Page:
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From Simi Valley, California, USA:

My 11 year old daughter (type 1 diabetes for seven years) has developed a small area of lipoatrophy in her abdomen. She has worn an insulin pump for years, uses only Humalog, and we are fanatics about changing sites. The diagnosis was made by the pediatrician.

After researching this site as well as others, it seems lipoatrophy is supposed to be "rare" these days. However, I have read numerous reports of it by parents. Apparently, it is not as rare as previously believed or the incidents are rising. Are there any studies going on about higher occurrences of lipoatrophy and whether it is tied to Humalog? At 11, I want to do everything we can to make sure we are preventing this from happening again and can't really seem to get any answers. Thanks for your input.


Lipoatrophy remains very rare with the extremely pure synthetic insulins -- analogs and human insulins -- currently used in the US, Western Europe, Japan, Australia, New Zealand and other countries. However, it is not zero incidence. There may be some local allergic phenomenon to explain this.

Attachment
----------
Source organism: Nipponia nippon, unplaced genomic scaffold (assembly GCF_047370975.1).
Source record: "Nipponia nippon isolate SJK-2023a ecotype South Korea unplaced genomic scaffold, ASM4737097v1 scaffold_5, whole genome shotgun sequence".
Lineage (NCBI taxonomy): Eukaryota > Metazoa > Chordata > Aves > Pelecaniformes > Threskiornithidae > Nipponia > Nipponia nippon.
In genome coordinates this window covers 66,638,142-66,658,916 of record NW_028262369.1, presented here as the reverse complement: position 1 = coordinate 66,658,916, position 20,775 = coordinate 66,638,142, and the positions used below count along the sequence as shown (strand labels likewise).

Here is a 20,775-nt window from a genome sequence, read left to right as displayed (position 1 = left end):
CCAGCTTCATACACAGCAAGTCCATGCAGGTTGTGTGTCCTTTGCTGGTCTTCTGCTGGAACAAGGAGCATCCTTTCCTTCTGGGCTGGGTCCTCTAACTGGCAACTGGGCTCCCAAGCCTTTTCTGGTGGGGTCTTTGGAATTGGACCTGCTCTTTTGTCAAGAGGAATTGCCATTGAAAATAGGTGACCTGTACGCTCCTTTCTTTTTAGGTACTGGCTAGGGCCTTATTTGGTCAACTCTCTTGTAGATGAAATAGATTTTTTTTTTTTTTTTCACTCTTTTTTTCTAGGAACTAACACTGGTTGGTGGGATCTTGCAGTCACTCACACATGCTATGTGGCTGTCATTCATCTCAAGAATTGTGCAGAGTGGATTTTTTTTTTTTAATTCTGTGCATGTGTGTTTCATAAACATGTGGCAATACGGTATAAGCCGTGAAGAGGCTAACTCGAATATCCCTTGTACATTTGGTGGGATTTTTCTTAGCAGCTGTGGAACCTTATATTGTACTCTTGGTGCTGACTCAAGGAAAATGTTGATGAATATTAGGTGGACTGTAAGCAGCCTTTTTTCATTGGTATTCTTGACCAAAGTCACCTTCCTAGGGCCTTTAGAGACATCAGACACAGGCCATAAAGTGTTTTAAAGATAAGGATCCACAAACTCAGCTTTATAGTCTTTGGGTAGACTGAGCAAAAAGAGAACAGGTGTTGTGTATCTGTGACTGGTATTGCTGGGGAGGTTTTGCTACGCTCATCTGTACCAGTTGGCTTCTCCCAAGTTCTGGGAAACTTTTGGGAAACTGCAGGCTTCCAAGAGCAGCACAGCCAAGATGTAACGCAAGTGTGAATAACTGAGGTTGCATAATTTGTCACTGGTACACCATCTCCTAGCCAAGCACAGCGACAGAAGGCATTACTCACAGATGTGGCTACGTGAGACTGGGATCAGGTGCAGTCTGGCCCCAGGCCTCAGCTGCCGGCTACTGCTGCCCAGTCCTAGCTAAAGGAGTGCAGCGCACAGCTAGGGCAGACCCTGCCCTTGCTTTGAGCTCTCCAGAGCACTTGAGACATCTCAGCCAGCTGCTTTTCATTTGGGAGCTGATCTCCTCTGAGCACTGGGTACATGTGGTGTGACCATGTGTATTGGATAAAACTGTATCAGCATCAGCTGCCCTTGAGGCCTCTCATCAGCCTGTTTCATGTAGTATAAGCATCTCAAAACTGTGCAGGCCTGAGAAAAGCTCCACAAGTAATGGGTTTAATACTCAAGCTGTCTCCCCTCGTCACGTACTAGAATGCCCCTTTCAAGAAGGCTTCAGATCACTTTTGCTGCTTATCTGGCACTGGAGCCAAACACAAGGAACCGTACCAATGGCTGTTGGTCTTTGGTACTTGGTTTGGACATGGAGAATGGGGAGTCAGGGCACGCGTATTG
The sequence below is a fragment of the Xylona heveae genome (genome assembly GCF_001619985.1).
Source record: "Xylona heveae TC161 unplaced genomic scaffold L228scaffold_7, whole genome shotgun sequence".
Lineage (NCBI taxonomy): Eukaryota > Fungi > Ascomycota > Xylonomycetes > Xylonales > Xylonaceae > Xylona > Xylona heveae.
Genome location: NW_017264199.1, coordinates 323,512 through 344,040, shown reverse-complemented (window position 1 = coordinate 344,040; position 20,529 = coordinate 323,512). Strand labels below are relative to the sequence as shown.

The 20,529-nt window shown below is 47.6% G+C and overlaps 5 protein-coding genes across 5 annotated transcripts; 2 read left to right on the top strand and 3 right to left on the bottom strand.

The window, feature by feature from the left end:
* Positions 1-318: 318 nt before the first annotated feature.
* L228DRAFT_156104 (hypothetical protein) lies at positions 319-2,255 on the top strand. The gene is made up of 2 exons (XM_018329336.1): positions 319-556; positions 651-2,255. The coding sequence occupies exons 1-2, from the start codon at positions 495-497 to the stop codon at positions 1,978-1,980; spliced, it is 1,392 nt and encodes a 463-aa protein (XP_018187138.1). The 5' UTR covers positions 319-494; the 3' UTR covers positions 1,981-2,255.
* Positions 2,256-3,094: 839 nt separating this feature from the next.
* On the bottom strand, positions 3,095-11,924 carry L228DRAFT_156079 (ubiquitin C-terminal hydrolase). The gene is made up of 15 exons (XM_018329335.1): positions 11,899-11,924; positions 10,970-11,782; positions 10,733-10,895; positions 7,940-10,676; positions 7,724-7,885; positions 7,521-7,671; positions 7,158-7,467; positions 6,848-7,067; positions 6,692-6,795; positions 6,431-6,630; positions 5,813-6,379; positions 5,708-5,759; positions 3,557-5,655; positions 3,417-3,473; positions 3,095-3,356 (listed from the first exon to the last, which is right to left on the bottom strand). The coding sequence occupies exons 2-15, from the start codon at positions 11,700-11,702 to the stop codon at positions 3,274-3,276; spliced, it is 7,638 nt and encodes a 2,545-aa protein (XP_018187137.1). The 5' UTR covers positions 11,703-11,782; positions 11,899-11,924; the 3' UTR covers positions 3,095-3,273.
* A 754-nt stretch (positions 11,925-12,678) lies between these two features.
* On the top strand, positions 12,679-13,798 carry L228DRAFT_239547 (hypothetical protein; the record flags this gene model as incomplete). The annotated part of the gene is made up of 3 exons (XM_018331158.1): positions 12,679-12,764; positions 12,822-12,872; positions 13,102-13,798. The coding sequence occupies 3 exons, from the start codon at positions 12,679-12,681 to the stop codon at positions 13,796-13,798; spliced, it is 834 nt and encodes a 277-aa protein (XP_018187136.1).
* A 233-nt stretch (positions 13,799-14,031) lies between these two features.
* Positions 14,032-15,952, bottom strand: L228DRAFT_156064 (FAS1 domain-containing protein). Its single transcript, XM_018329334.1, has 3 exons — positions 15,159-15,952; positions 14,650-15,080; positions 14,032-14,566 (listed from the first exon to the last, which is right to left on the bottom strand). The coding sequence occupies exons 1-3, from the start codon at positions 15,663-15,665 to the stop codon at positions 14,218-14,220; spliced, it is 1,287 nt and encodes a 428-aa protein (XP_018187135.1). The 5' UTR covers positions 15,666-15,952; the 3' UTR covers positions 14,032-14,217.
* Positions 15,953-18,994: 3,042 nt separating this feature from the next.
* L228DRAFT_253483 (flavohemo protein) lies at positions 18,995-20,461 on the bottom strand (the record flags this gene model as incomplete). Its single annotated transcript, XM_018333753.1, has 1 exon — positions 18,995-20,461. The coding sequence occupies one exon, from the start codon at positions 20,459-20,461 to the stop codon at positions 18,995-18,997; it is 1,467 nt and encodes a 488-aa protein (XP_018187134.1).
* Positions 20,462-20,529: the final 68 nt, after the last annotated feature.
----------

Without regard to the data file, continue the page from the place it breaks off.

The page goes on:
However, it would be reasonable to try an alternative insulin to see if there is any resolution. Resolution would be expected to be slow but depends upon individual idiosyncrasies as well as how much atrophy really is present. I would try NovoLog, in place of Humalog. Then see what occurs after about three to six months.


Original posting 24 Sep 2003
Posted to Blood Tests and Insulin Injections and Insulin Analogs


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Last Updated: Tuesday April 06, 2010 15:09:52
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